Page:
2020 Ford Mustang Shelby GT500 Review: The Price of Perfection

The GT500 is better than ever—but it’s no longer a vicious super snake.

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2020 Ford Mustang Shelby GT500 Review: The Price of Perfection © 2020 Ford Mustang Shelby GT500 Review: The Price of Perfection

The last Ford Mustang Shelby GT500 had a murderer’s reputation, eventually borrowing the famed "widowmaker" nickname from Porsche as its supercharged iron block V8 and solid rear axle dispatched careless drivers with a savage, simple fury. So take a look at the spec sheet for the new 2020 model—the most powerful Ford ever from the factory, with 760 horsepower and a 3.3-second 0-60 mph time—and you might think we've got another serial killer on our hands.

The 2020 GT500 fits the deviant profile, its 5.2-liter supercharged V8, dual-clutch transmission, extensive aero work, and aggressive suspension tune raising an FBI profiler's red flags. Cars & Coffee crowds, beware. But in reality the Shelby GT500 stops short of walking up to the edge of its glass cage and whispering "Hello, Clarice." Seven hundred and sixty horsepower has never felt so accessible, and neither has the all-around potential of the current Mustang platform. Yet that newfound balance means this generation's super-Stang loses some of the unhinged character that prompted Carroll Shelby to declare the original 1967 model the first car he was really proud of building.

Progress is a good thing, generally speaking. The 2020 Ford Mustang Shelby GT500 will win over some new fans, possibly for life, but believers in the old school will be left wanting.

The 2020 Ford Mustang Shelby GT500, By the Numbers

  • Base Price (As Tested): $73,995 ($84,495)
  • Powertrain: Supercharged 5.2-liter V8 | 7-speed dual-clutch automatic | rear-wheel drive
  • Horsepower: 760 horsepower @ 7,300 rpm
  • Torque: 625 pound-feet of torque @ 5,000 rpm
  • 0-60 MPH: 3.3 seconds 
  • Top Speed: 180 mph (limited)
  • Curb Weight: 4,171 pounds
  • Quick Take: The Mustang Shelby GT500 is a livable track-rat, but its everyday ease masks the character that made previous generations great.
  • Ford
  • Jonathon Klein
  • Jonathon Klein
  • Jonathon Klein

On the Road, It’s Just a Mustang

Blindfolded, you could slide into the GT500’s interior and be almost unaware you’re in something other than a base model Mustang. Replete with semi-soft plastic surfaces, faux leather and Alcantara, fake chrome or brushed aluminum trim pieces, Ford’s Sync infotainment, and HD gauge cluster display are all carried over from a run-of-the-mill ‘Stang. Look closer and a collector plate adorning the dash, an unusual-looking rotary transmission dial, and a pair of optional race-spec Recaro seats set the stage for the Shelby.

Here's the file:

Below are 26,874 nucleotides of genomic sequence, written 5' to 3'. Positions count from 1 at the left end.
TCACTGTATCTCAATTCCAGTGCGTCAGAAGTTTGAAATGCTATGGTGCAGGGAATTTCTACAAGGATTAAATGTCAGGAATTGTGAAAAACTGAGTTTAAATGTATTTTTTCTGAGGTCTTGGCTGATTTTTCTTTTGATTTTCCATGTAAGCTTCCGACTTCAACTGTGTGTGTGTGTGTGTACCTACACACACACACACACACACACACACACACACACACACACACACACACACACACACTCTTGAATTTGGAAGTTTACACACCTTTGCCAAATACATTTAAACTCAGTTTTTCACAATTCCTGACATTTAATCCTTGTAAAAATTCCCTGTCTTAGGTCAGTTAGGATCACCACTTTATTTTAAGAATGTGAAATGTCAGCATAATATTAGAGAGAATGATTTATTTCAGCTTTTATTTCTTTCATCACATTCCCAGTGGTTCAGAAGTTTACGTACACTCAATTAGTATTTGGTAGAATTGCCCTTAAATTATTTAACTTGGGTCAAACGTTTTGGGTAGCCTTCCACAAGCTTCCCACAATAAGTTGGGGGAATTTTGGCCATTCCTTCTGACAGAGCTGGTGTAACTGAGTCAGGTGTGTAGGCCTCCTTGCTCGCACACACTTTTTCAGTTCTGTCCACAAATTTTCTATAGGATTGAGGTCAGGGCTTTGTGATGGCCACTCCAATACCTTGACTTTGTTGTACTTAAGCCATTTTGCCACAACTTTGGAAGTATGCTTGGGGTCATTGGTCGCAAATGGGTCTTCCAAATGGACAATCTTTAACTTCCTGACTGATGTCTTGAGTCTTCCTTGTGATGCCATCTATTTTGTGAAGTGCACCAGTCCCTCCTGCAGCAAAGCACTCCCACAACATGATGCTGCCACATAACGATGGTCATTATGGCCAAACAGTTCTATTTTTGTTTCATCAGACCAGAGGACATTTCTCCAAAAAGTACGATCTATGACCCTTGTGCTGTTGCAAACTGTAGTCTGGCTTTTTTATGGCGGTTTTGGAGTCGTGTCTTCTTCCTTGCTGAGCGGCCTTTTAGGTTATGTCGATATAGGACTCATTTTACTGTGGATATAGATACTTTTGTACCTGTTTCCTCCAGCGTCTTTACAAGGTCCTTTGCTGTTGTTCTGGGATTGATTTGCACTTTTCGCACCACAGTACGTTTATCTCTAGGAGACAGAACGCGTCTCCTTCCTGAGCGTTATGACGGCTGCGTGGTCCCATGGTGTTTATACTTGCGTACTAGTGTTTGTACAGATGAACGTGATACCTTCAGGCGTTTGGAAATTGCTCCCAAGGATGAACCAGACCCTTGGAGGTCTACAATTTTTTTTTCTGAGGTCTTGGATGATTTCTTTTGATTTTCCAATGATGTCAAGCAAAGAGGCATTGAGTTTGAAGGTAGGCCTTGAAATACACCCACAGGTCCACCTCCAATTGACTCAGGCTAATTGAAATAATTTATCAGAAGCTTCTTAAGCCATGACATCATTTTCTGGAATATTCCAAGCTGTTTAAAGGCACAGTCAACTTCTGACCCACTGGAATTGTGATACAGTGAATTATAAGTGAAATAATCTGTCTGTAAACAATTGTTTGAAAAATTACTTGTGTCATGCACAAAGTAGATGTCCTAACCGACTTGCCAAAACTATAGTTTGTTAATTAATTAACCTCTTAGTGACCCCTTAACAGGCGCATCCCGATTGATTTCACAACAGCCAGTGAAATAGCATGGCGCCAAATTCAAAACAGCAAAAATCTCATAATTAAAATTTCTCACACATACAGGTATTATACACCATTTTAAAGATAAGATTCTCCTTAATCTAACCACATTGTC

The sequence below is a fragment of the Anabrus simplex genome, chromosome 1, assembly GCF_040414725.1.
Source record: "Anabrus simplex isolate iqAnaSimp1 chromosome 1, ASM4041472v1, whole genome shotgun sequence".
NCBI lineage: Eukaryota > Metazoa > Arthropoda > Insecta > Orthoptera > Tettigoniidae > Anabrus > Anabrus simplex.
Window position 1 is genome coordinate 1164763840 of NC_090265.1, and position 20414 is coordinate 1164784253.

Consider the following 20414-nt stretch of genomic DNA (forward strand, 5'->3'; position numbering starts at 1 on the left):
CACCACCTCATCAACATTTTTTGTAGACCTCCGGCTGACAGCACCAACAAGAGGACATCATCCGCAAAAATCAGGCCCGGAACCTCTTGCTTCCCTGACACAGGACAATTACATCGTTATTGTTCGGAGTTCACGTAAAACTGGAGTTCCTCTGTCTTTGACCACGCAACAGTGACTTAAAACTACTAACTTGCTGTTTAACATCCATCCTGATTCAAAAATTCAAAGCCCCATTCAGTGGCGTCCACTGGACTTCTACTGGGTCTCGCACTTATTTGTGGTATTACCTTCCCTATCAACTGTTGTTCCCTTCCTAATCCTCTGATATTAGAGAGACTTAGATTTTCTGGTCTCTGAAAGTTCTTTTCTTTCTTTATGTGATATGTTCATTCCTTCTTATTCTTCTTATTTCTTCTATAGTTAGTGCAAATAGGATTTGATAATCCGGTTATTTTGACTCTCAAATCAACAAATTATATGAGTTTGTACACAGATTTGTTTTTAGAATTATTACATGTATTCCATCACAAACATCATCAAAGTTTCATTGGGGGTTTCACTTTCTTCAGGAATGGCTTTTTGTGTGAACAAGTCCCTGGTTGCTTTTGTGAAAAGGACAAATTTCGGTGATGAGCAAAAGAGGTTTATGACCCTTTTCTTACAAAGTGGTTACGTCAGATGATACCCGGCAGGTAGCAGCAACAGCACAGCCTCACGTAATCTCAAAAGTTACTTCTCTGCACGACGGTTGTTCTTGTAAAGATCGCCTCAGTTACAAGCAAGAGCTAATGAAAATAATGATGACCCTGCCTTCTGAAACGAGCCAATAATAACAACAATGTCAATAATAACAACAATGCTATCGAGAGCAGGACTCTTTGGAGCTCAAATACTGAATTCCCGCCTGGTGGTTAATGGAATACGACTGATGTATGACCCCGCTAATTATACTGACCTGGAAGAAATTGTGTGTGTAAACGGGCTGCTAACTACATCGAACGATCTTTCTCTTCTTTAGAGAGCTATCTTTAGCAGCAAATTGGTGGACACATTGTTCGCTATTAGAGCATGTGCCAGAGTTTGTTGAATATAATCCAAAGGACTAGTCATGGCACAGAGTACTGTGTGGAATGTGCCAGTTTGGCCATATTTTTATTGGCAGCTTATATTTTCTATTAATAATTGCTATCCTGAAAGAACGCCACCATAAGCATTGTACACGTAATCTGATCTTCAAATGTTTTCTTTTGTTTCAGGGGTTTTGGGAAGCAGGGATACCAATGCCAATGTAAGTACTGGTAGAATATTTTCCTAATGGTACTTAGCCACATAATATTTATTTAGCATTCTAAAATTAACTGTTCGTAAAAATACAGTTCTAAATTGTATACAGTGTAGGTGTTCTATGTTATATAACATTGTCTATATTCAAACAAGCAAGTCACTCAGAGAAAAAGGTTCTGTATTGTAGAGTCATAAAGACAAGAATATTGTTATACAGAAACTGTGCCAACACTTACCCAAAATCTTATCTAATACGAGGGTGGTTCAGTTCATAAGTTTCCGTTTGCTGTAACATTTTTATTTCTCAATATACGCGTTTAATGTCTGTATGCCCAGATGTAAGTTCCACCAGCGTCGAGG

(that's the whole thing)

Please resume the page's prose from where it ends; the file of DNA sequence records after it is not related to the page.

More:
There’s nothing particularly wrong with these humble guts. The heavily bolstered thrones are comfortable and everyday tasks—or an impromptu cross-country trip for a good New York City bacon-egg-and-cheese sandwich—are well within its purview. Score one for balance.

At juridicial speeds, the GT500’s conventional character carries on. Normal Mode relaxes the electric power steering’s resistance and the adaptive MagneRide suspension is almost McLaren-esque in its surprising softness—your coffee and fillings are both safe. Likewise, that supposedly hellacious 5.2-liter supercharged V8 barely burbles above a whisper.

  • Ford
  • Ford

There’s zero sense that 760 irate horses are straining breathlessly at the gate, little hint of the 625 pound-feet of belly-twisting torque under normal throttle loads. Ford’s seamless Tremec-sourced 7-speed dual-clutch transmission—the only transmission available and a segment exclusive—is partially to thank here, delivering 80-millisecond shifts and keeping the V8 revving scarcely above idle when left to its own devices. 

So does it matter that the serenity, comfort, and daily driven ease on display here don't line up with the reputation of a big, bad snake? Are GT500 customers willing to fork over $73,995 for something that doesn't ooze power and unbridled charisma below 50 mph? The bulging, hatcheted hood and fixed rear wing are certainly dramatic touches. But considering the heritage behind the name, there's almost too much Avis and not enough NASCAR in the driving experience around town. Fortunately, the traditional derangement returns when you put the 2020 Ford Mustang Shelby GT500 on a track and start banging off curbing and blitzing 1,320-foot strips.